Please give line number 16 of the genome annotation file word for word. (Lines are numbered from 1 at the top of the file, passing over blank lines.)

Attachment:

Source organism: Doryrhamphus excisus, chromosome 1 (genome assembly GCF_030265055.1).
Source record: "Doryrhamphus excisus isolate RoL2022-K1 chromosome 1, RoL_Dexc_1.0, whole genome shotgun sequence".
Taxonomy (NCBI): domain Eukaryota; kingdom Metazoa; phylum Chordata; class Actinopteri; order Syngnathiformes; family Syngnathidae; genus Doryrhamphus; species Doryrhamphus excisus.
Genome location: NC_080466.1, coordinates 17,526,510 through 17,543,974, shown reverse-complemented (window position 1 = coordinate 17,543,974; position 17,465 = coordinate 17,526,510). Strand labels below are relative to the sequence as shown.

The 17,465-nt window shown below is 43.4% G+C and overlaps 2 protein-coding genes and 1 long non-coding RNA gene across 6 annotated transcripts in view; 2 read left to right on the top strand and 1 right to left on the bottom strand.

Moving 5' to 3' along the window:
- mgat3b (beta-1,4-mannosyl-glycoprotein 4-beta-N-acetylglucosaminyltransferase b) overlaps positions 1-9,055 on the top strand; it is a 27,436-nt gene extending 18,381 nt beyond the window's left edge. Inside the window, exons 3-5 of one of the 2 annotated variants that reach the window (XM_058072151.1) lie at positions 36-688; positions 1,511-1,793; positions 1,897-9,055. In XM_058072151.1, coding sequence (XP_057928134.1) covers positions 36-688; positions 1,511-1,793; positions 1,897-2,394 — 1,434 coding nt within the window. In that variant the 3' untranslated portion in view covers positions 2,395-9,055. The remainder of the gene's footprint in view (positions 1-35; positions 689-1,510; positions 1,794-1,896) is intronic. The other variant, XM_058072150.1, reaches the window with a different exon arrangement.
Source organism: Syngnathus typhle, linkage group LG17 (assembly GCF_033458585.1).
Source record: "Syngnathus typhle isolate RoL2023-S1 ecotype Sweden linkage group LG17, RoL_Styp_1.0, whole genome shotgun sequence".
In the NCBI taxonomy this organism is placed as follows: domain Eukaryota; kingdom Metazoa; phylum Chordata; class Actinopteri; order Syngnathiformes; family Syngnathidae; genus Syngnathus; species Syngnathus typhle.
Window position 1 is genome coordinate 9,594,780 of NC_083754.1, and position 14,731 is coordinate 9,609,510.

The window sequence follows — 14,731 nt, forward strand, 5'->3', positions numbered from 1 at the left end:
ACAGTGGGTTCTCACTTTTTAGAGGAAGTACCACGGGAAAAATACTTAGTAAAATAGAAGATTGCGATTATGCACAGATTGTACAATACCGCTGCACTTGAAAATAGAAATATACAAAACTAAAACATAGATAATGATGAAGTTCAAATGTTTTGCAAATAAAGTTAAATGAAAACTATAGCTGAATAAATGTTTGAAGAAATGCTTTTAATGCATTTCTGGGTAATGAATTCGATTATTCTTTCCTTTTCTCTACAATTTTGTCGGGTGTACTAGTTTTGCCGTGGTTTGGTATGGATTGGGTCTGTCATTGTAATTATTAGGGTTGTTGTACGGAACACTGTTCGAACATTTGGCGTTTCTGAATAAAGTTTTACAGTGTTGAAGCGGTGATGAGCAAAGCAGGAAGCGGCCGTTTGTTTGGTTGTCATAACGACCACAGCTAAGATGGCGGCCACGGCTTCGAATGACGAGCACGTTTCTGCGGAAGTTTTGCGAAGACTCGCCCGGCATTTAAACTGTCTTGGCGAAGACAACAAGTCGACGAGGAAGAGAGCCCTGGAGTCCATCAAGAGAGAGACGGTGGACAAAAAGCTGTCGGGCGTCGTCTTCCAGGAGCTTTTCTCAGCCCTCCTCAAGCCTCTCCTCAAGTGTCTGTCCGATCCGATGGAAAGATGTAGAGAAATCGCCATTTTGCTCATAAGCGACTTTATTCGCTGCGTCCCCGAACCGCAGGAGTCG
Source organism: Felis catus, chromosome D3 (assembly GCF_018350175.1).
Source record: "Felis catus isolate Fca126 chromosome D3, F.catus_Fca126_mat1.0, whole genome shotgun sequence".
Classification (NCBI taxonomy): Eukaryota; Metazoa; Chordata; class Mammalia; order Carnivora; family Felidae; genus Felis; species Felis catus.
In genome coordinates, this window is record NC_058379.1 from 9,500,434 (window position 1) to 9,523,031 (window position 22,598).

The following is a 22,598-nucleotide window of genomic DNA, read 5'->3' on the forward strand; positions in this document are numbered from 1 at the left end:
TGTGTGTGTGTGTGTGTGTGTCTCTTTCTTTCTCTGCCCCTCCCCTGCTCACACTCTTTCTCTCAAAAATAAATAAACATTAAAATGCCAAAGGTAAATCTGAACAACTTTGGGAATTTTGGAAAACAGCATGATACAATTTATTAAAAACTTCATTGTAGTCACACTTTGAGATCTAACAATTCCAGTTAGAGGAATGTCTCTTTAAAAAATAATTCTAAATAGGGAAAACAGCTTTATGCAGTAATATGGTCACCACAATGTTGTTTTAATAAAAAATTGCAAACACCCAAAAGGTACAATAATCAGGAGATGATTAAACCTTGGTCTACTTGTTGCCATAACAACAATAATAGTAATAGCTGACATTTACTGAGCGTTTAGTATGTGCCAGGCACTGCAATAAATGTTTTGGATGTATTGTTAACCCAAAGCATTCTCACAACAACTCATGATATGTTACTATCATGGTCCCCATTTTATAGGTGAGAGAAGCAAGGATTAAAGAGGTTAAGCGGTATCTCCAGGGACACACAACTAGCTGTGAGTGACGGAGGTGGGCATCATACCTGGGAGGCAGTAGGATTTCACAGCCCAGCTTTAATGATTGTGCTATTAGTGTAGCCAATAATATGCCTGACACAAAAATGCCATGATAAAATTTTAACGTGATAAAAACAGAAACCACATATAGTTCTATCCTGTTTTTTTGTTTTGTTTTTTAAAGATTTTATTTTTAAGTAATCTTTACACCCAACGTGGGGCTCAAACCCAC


Classification (NCBI taxonomy): Eukaryota; Metazoa; Chordata; class Mammalia; order Carnivora; family Felidae; genus Felis; species Felis catus.